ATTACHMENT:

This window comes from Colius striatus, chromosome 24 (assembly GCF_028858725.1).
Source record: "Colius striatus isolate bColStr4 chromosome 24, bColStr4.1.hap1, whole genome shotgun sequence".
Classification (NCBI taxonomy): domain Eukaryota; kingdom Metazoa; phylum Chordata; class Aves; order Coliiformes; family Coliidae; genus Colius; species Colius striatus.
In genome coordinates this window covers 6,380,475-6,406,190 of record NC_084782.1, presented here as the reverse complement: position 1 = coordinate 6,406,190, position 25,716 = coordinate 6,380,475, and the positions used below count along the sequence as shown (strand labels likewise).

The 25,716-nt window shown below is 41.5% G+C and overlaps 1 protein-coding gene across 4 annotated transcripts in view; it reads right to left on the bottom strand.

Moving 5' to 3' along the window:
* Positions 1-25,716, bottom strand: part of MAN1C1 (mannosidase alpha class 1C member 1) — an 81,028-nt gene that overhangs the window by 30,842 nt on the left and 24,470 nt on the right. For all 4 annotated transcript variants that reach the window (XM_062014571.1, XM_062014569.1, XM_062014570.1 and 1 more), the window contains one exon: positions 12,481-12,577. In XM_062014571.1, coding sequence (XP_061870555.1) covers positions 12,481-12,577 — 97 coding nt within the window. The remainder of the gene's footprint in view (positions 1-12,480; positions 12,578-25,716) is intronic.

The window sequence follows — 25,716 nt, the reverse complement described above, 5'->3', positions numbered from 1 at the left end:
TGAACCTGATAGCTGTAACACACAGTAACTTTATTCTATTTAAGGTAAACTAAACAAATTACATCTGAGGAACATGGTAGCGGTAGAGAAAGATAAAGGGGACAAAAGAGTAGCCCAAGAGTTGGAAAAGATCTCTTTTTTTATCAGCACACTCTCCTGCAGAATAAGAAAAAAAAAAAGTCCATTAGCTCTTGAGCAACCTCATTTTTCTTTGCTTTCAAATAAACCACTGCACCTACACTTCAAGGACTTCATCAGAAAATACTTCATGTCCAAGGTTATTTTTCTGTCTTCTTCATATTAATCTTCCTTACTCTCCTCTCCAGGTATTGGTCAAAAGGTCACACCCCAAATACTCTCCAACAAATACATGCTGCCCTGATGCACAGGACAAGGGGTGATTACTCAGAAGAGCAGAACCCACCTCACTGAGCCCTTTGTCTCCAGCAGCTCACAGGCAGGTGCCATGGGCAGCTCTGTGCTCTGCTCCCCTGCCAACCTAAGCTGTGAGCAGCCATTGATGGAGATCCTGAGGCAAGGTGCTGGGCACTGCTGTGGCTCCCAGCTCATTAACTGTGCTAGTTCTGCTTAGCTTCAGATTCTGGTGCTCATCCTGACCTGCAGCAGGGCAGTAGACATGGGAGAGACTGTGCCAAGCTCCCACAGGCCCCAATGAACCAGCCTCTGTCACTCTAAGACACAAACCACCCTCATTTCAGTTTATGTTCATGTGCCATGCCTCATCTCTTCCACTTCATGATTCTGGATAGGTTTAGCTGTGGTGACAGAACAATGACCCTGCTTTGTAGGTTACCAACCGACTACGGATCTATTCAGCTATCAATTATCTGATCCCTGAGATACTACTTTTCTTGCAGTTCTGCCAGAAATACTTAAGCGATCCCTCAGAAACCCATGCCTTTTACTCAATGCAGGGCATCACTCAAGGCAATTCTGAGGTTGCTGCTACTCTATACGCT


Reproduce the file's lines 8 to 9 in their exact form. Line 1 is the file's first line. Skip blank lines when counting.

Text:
The window sequence follows — 25,716 nt, the reverse complement described above, 5'->3', positions numbered from 1 at the left end:
TGAACCTGATAGCTGTAACACACAGTAACTTTATTCTATTTAAGGTAAACTAAACAAATTACATCTGAGGAACATGGTAGCGGTAGAGAAAGATAAAGGGGACAAAAGAGTAGCCCAAGAGTTGGAAAAGATCTCTTTTTTTATCAGCACACTCTCCTGCAGAATAAGAAAAAAAAAAAGTCCATTAGCTCTTGAGCAACCTCATTTTTCTTTGCTTTCAAATAAACCACTGCACCTACACTTCAAGGACTTCATCAGAAAATACTTCATGTCCAAGGTTATTTTTCTGTCTTCTTCATATTAATCTTCCTTACTCTCCTCTCCAGGTATTGGTCAAAAGGTCACACCCCAAATACTCTCCAACAAATACATGCTGCCCTGATGCACAGGACAAGGGGTGATTACTCAGAAGAGCAGAACCCACCTCACTGAGCCCTTTGTCTCCAGCAGCTCACAGGCAGGTGCCATGGGCAGCTCTGTGCTCTGCTCCCCTGCCAACCTAAGCTGTGAGCAGCCATTGATGGAGATCCTGAGGCAAGGTGCTGGGCACTGCTGTGGCTCCCAGCTCATTAACTGTGCTAGTTCTGCTTAGCTTCAGATTCTGGTGCTCATCCTGACCTGCAGCAGGGCAGTAGACATGGGAGAGACTGTGCCAAGCTCCCACAGGCCCCAATGAACCAGCCTCTGTCACTCTAAGACACAAACCACCCTCATTTCAGTTTATGTTCATGTGCCATGCCTCATCTCTTCCACTTCATGATTCTGGATAGGTTTAGCTGTGGTGACAGAACAATGACCCTGCTTTGTAGGTTACCAACCGACTACGGATCTATTCAGCTATCAATTATCTGATCCCTGAGATACTACTTTTCTTGCAGTTCTGCCAGAAATACTTAAGCGATCCCTCAGAAACCCATGCCTTTTACTCAATGCAGGGCATCACTCAAGGCAATTCTGAGGTTGCTGCTACTCTATACGCT